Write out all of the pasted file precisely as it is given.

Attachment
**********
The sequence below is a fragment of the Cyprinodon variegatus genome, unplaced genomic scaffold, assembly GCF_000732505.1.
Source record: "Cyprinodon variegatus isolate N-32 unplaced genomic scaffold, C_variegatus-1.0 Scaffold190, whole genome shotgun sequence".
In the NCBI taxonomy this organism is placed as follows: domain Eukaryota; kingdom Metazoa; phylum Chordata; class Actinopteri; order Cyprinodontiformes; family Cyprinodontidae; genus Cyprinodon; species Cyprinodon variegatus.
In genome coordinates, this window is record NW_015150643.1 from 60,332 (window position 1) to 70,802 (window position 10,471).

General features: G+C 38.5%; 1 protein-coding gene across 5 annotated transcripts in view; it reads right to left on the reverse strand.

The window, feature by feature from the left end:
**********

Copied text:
The sequence below is a fragment of the Cyprinodon variegatus genome, unplaced genomic scaffold, assembly GCF_000732505.1.
Source record: "Cyprinodon variegatus isolate N-32 unplaced genomic scaffold, C_variegatus-1.0 Scaffold190, whole genome shotgun sequence".
In the NCBI taxonomy this organism is placed as follows: domain Eukaryota; kingdom Metazoa; phylum Chordata; class Actinopteri; order Cyprinodontiformes; family Cyprinodontidae; genus Cyprinodon; species Cyprinodon variegatus.
In genome coordinates, this window is record NW_015150643.1 from 60,332 (window position 1) to 70,802 (window position 10,471).

General features: G+C 38.5%; 1 protein-coding gene across 5 annotated transcripts in view; it reads right to left on the reverse strand.

The window, feature by feature from the left end: